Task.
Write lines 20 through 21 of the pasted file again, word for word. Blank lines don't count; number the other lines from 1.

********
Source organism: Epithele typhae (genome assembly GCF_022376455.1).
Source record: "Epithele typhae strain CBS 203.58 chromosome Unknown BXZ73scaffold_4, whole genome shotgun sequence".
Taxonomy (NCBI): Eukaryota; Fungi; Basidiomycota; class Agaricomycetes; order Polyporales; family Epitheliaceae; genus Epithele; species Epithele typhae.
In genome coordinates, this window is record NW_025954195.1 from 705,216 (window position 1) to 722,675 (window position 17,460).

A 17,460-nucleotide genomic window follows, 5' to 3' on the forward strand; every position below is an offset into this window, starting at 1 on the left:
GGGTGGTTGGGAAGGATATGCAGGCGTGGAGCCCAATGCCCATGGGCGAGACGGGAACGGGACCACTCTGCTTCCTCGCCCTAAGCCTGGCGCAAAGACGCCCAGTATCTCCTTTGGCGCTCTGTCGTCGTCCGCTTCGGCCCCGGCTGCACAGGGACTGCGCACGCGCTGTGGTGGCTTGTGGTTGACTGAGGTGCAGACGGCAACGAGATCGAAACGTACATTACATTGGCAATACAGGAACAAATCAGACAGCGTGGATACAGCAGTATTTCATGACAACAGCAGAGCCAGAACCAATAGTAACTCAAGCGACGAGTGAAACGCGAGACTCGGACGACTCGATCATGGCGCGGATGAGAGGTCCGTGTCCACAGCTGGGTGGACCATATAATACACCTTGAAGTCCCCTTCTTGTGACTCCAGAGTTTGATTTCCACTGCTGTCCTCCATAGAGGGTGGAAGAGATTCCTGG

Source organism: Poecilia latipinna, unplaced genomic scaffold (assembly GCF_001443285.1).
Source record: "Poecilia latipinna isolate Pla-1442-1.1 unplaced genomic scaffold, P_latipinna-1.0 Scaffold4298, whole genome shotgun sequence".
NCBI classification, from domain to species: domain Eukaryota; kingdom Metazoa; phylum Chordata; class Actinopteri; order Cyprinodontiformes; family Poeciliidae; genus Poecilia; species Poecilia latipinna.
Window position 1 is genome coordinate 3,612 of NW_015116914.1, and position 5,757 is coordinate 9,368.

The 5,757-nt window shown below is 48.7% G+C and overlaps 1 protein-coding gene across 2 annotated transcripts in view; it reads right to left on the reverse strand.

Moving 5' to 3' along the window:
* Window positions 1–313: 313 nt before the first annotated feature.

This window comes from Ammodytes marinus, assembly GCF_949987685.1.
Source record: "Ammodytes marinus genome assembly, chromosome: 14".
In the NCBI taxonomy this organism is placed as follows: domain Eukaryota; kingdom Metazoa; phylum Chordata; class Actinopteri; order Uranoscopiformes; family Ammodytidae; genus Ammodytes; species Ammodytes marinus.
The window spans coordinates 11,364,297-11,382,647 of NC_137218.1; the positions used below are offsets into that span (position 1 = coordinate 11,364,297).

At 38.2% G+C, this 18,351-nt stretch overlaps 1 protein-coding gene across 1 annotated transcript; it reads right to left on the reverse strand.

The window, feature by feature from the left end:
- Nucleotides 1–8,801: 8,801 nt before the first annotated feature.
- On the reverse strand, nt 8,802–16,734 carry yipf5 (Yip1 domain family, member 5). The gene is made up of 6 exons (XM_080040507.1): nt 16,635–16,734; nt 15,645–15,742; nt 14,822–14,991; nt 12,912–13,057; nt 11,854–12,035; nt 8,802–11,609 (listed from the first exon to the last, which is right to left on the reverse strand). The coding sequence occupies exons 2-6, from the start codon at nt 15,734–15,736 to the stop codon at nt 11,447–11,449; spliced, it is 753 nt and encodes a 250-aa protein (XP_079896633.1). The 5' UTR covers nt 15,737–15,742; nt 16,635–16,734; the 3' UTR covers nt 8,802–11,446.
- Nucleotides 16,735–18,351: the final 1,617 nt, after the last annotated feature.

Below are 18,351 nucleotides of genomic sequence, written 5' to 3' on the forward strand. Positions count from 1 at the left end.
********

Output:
- Nucleotides 1–8,801: 8,801 nt before the first annotated feature.
- On the reverse strand, nt 8,802–16,734 carry yipf5 (Yip1 domain family, member 5). The gene is made up of 6 exons (XM_080040507.1): nt 16,635–16,734; nt 15,645–15,742; nt 14,822–14,991; nt 12,912–13,057; nt 11,854–12,035; nt 8,802–11,609 (listed from the first exon to the last, which is right to left on the reverse strand). The coding sequence occupies exons 2-6, from the start codon at nt 15,734–15,736 to the stop codon at nt 11,447–11,449; spliced, it is 753 nt and encodes a 250-aa protein (XP_079896633.1). The 5' UTR covers nt 15,737–15,742; nt 16,635–16,734; the 3' UTR covers nt 8,802–11,446.